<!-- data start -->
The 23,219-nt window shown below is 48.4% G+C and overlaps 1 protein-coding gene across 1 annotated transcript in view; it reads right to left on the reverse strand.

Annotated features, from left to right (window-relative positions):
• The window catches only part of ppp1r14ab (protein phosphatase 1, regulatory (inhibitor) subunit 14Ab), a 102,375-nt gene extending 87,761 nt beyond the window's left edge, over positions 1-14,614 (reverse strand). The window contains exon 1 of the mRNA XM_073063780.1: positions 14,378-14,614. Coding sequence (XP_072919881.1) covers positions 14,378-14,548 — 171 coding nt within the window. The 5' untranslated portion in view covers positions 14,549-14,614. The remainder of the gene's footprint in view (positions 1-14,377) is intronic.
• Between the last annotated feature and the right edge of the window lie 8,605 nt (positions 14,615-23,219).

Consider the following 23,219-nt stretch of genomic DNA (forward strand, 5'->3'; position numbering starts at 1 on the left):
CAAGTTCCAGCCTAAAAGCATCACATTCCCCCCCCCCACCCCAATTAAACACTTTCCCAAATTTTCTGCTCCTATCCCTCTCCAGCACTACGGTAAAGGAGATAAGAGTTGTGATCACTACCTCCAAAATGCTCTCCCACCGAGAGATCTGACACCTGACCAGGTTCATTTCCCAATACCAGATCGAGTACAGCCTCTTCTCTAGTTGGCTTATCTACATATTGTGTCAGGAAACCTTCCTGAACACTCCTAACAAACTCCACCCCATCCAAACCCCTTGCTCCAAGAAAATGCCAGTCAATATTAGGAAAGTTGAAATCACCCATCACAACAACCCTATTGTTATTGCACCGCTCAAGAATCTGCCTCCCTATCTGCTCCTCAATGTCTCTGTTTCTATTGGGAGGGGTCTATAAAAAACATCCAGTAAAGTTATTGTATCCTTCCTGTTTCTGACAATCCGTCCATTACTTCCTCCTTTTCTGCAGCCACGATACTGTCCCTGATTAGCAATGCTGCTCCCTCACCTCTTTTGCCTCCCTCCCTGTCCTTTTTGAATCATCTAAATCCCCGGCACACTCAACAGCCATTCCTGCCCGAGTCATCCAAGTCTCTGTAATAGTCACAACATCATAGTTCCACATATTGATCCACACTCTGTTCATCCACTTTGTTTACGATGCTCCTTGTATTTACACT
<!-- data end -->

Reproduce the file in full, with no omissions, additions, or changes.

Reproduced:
The 23,219-nt window shown below is 48.4% G+C and overlaps 1 protein-coding gene across 1 annotated transcript in view; it reads right to left on the reverse strand.

Annotated features, from left to right (window-relative positions):
• The window catches only part of ppp1r14ab (protein phosphatase 1, regulatory (inhibitor) subunit 14Ab), a 102,375-nt gene extending 87,761 nt beyond the window's left edge, over positions 1-14,614 (reverse strand). The window contains exon 1 of the mRNA XM_073063780.1: positions 14,378-14,614. Coding sequence (XP_072919881.1) covers positions 14,378-14,548 — 171 coding nt within the window. The 5' untranslated portion in view covers positions 14,549-14,614. The remainder of the gene's footprint in view (positions 1-14,377) is intronic.
• Between the last annotated feature and the right edge of the window lie 8,605 nt (positions 14,615-23,219).

Consider the following 23,219-nt stretch of genomic DNA (forward strand, 5'->3'; position numbering starts at 1 on the left):
CAAGTTCCAGCCTAAAAGCATCACATTCCCCCCCCCCACCCCAATTAAACACTTTCCCAAATTTTCTGCTCCTATCCCTCTCCAGCACTACGGTAAAGGAGATAAGAGTTGTGATCACTACCTCCAAAATGCTCTCCCACCGAGAGATCTGACACCTGACCAGGTTCATTTCCCAATACCAGATCGAGTACAGCCTCTTCTCTAGTTGGCTTATCTACATATTGTGTCAGGAAACCTTCCTGAACACTCCTAACAAACTCCACCCCATCCAAACCCCTTGCTCCAAGAAAATGCCAGTCAATATTAGGAAAGTTGAAATCACCCATCACAACAACCCTATTGTTATTGCACCGCTCAAGAATCTGCCTCCCTATCTGCTCCTCAATGTCTCTGTTTCTATTGGGAGGGGTCTATAAAAAACATCCAGTAAAGTTATTGTATCCTTCCTGTTTCTGACAATCCGTCCATTACTTCCTCCTTTTCTGCAGCCACGATACTGTCCCTGATTAGCAATGCTGCTCCCTCACCTCTTTTGCCTCCCTCCCTGTCCTTTTTGAATCATCTAAATCCCCGGCACACTCAACAGCCATTCCTGCCCGAGTCATCCAAGTCTCTGTAATAGTCACAACATCATAGTTCCACATATTGATCCACACTCTGTTCATCCACTTTGTTTACGATGCTCCTTGTATTTACACT